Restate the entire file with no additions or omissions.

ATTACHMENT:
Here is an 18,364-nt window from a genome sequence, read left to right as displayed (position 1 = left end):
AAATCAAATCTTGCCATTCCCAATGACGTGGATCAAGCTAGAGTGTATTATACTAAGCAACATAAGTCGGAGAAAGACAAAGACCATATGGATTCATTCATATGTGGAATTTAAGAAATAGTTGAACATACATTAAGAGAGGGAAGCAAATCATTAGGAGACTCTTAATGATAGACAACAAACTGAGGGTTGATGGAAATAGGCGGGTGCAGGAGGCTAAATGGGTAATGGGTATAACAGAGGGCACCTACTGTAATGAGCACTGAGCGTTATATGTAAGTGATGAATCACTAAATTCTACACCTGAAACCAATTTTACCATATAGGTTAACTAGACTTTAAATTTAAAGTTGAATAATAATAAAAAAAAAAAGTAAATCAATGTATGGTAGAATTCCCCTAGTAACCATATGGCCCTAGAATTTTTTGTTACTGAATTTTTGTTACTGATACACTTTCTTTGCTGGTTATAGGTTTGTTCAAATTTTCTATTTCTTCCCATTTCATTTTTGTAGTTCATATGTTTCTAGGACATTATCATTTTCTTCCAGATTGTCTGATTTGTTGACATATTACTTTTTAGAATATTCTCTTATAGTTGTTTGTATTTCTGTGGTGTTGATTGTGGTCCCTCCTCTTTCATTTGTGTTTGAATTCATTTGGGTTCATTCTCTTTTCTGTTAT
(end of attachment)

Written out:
Here is an 18,364-nt window from a genome sequence, read left to right as displayed (position 1 = left end):
AAATCAAATCTTGCCATTCCCAATGACGTGGATCAAGCTAGAGTGTATTATACTAAGCAACATAAGTCGGAGAAAGACAAAGACCATATGGATTCATTCATATGTGGAATTTAAGAAATAGTTGAACATACATTAAGAGAGGGAAGCAAATCATTAGGAGACTCTTAATGATAGACAACAAACTGAGGGTTGATGGAAATAGGCGGGTGCAGGAGGCTAAATGGGTAATGGGTATAACAGAGGGCACCTACTGTAATGAGCACTGAGCGTTATATGTAAGTGATGAATCACTAAATTCTACACCTGAAACCAATTTTACCATATAGGTTAACTAGACTTTAAATTTAAAGTTGAATAATAATAAAAAAAAAAAGTAAATCAATGTATGGTAGAATTCCCCTAGTAACCATATGGCCCTAGAATTTTTTGTTACTGAATTTTTGTTACTGATACACTTTCTTTGCTGGTTATAGGTTTGTTCAAATTTTCTATTTCTTCCCATTTCATTTTTGTAGTTCATATGTTTCTAGGACATTATCATTTTCTTCCAGATTGTCTGATTTGTTGACATATTACTTTTTAGAATATTCTCTTATAGTTGTTTGTATTTCTGTGGTGTTGATTGTGGTCCCTCCTCTTTCATTTGTGTTTGAATTCATTTGGGTTCATTCTCTTTTCTGTTAT